When we get excited about something, we want to tell the world. We seek out like-minded individuals who share our passion for this thing that brings so much excitement to us. We want to encourage other people around us to be excited about this thing we are passionate about because we see how much it has changed our lives, and we believe it can change the lives of those around us. Sometimes our passion morphs into zealotry, and our sincere encouragement warps into judgmentalism.
When I was an active church member, I often heard evangelism (sharing the "Good News" of Christ) described as "one beggar telling another beggar where to find food." But very few Christians have that humble of an attitude. I've heard skepticism described as "stepping out of the cave and into the light," which is a nod to Plato's Cave Metaphor. I've used that analogy myself. But few self-described skeptics have that humble of an attitude. Instead of beggars receiving mercy or prisoners being led to freedom, we find crusaders armed for a holy war.
Before I go any further, I should qualify that I'm not one of those wishy-washy "neutral third party" folks who try to make both sides of a debate look equally bad in an attempt to make oneself look more "open-minded" and more enlightened than the hoi polloi and above all the drama. I can't stand those people. I used to be one of those people. Then I grew up.
Truth is, we usually just swap prejudices. We get excited about one thing, then when the excitement wears off or we no longer see or feel any utility from the thing, we replace it with some other thing. We're always looking to fulfill these four basic needs: certainty, uncertainty, significance, and connection. This list comes from Tony Robbins. I've mentioned it before. We long for a sense of stability and predictability (certainty), but not boredom and monotony, so we need a little surprise and/or excitement (uncertainty). Ultimately, we want to believe our lives have some sort of meaning and value (significance), and we are social creatures by nature, so we look for people with whom we can share and form bonds (connection). Every person wants these four things and tries to attain these four things - in varying degrees, of course, depending on the person. Look at Facebook. Why do people I haven't seen since 5th grade want me to know what they had for lunch today? Why do I keep posting my weekly weigh-ins on my Facebook profile?
There's nothing wrong with these motivations. Sure, I share my fitness goals with other people because I want to connect with other people who have similar health goals. I want a sense of purpose and value and significance that comes with making a positive change in my life. I know my self-worth isn't measured in how many "likes" I get, but it still feels good to know people think I'm awesome. I want to share this good thing I've discovered in my own life - my newfound lifestyle - with other people, so they might be able to experience the benefits I've received.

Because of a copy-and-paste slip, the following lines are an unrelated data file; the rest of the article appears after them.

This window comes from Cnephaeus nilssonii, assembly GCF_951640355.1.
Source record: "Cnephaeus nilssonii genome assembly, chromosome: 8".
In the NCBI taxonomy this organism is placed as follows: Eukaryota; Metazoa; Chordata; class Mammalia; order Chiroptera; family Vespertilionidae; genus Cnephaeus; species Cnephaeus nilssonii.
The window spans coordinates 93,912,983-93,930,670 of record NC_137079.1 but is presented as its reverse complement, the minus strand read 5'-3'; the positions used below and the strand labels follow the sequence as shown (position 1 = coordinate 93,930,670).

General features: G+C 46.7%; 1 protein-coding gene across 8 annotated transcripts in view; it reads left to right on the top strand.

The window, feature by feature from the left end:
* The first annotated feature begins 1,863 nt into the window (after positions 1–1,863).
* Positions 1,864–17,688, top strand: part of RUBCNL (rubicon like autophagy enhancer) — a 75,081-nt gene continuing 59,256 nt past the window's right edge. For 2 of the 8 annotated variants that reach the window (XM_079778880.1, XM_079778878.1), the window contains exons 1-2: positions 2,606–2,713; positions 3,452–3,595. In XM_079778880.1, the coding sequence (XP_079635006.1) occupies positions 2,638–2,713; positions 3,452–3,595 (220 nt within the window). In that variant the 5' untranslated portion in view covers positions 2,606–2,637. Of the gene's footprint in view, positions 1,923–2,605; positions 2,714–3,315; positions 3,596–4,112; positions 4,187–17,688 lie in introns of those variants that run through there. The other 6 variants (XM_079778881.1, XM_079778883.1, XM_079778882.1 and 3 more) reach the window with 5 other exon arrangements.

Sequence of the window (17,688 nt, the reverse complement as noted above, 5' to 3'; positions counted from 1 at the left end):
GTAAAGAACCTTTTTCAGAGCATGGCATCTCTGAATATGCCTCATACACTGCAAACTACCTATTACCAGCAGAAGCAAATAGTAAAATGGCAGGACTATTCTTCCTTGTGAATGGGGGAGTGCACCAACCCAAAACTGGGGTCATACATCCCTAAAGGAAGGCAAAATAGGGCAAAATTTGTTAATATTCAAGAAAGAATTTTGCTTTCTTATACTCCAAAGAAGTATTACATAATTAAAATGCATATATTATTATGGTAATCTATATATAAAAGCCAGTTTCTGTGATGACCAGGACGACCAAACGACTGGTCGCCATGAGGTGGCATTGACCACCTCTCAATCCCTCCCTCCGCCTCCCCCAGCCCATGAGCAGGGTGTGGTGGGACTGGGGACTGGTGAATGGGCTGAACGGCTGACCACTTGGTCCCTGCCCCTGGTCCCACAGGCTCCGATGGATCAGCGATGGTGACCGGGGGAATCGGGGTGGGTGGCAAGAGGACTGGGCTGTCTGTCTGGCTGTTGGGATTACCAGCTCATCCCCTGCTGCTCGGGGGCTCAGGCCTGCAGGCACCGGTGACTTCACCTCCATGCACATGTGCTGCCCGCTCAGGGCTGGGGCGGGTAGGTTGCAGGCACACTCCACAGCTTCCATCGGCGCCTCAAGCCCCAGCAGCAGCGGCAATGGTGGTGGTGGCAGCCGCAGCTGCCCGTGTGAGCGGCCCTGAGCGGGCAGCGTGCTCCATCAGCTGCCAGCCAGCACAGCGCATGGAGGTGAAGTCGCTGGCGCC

It's true: I've never felt better in my life. Sure, I still suffer from chronic pain. That part will never change. But, overall, and even considering my daily pain issues, I've never felt better. I'm way better now than I was even in my late teens and early 20s. I'm in better shape and feel better now overall than even in my tournament karate days of my youth. I'm living a healthy, productive lifestyle (certainty) that gives me goals to reach for and new heights to attain (uncertainty). Of course I want to tell people about it. I want to share the "good news" of my rebirth (connection). A baptism of sweat, a life spent in the refiner's fire of burning muscles. It's exciting and amazing (significance).
Intellectually, my life's goal has been to not merely swap one prejudice for another, but to let evidence and reason lead me as close as I can get to truth. I don't want to win any battles or debates, or score points for "my side." I simply want to learn and to grow. And I want to encourage other people to do the same, because I've experienced the benefits of what Socrates calls "the examined life." Similarly, I don't want my excitement and passion for living a healthy lifestyle to devolve into self-righteousness. My goal is a life of balance, both physically and psychologically, and attitudinally. I want to be a positive influence in the lives of those around me. I know each person has to make up her own mind and live her own life. I can't judge someone else because I can't put myself in that person's context. I can only encourage, support, and offer my perspective when I am asked.
That's not always an easy line to walk.